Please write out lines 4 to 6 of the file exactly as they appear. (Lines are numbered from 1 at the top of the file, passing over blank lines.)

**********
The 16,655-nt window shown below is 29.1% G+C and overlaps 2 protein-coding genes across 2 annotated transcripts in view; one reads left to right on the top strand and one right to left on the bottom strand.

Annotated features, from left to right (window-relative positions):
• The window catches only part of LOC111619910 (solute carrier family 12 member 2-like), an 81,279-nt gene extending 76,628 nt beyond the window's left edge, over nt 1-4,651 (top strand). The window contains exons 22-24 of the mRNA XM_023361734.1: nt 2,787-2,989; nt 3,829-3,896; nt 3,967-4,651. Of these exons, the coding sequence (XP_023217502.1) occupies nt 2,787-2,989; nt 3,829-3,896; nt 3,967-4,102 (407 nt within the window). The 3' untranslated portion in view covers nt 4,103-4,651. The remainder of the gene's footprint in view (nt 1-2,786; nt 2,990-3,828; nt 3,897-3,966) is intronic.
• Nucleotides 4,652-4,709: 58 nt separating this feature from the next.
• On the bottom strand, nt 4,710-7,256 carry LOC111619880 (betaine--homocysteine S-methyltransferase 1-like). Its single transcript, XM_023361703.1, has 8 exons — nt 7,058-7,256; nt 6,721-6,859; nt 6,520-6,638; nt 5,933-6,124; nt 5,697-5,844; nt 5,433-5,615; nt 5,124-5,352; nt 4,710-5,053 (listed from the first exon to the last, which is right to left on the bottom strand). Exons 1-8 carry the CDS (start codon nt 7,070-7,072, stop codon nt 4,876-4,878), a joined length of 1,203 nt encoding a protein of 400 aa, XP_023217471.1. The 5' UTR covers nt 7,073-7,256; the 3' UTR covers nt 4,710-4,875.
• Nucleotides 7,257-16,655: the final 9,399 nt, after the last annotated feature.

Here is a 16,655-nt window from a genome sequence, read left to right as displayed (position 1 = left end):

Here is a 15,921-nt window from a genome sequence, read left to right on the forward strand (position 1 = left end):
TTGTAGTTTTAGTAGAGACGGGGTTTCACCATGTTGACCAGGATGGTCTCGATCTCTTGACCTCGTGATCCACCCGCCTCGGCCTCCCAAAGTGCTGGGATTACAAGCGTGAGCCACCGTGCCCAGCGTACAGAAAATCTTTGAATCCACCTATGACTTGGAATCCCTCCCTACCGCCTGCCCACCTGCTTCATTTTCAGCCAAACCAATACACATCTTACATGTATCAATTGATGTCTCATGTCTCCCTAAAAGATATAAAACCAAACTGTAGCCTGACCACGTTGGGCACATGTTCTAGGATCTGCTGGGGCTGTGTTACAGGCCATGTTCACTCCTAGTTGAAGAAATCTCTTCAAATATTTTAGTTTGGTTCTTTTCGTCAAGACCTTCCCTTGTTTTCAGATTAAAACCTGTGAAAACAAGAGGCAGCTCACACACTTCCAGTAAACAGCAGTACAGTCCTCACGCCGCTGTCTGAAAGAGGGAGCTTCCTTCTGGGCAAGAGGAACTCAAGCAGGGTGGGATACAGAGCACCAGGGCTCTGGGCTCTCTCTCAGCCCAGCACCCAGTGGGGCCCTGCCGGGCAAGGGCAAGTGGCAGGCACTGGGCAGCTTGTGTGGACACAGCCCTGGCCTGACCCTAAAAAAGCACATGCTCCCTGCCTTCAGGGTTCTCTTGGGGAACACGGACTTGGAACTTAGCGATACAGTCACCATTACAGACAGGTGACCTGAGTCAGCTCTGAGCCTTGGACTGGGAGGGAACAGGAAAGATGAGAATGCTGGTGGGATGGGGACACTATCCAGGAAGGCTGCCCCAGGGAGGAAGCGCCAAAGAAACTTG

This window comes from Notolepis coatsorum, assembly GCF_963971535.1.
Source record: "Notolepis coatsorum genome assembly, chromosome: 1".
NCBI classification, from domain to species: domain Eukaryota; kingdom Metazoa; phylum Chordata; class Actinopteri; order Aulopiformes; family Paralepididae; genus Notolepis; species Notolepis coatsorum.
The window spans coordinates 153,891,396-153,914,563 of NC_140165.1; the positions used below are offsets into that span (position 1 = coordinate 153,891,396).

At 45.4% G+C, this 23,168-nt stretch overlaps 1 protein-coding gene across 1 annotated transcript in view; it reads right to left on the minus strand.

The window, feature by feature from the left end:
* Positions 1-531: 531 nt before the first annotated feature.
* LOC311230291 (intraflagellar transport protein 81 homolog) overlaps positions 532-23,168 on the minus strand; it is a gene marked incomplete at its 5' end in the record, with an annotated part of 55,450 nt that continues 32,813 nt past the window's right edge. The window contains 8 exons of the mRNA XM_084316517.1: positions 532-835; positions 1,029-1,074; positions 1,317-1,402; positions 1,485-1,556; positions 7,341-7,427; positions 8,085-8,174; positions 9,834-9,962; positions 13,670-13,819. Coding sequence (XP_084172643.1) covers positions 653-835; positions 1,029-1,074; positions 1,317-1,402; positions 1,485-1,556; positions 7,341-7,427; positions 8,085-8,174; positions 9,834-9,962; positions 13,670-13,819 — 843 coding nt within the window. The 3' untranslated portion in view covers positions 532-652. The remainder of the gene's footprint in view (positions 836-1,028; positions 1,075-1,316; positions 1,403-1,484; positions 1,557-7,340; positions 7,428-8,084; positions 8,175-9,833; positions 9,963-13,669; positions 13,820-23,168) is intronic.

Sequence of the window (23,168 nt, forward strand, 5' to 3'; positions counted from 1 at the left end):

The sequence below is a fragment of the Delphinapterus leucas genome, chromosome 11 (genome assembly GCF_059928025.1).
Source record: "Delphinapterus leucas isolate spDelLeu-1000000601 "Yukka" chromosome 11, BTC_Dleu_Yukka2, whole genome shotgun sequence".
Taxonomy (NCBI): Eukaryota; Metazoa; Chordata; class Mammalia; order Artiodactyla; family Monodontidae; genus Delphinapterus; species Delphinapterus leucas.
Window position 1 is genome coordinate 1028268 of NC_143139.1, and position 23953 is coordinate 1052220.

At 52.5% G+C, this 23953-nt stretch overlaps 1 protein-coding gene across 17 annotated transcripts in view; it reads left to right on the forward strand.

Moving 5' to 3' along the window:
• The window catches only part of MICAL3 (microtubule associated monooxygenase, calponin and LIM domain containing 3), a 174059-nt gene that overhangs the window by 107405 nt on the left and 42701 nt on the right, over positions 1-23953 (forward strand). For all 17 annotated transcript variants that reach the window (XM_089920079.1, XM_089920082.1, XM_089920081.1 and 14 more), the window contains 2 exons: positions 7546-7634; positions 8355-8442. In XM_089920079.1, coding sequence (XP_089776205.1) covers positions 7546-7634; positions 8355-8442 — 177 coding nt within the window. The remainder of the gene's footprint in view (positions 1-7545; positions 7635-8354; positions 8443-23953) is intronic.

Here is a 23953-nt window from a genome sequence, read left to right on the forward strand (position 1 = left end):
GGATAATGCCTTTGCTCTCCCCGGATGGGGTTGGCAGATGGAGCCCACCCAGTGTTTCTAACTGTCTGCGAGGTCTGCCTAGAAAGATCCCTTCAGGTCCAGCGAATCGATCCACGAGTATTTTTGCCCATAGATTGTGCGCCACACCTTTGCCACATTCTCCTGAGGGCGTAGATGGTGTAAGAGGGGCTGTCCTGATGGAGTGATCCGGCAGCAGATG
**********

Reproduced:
• Nucleotides 4,652-4,709: 58 nt separating this feature from the next.
• On the bottom strand, nt 4,710-7,256 carry LOC111619880 (betaine--homocysteine S-methyltransferase 1-like). Its single transcript, XM_023361703.1, has 8 exons — nt 7,058-7,256; nt 6,721-6,859; nt 6,520-6,638; nt 5,933-6,124; nt 5,697-5,844; nt 5,433-5,615; nt 5,124-5,352; nt 4,710-5,053 (listed from the first exon to the last, which is right to left on the bottom strand). Exons 1-8 carry the CDS (start codon nt 7,070-7,072, stop codon nt 4,876-4,878), a joined length of 1,203 nt encoding a protein of 400 aa, XP_023217471.1. The 5' UTR covers nt 7,073-7,256; the 3' UTR covers nt 4,710-4,875.
• Nucleotides 7,257-16,655: the final 9,399 nt, after the last annotated feature.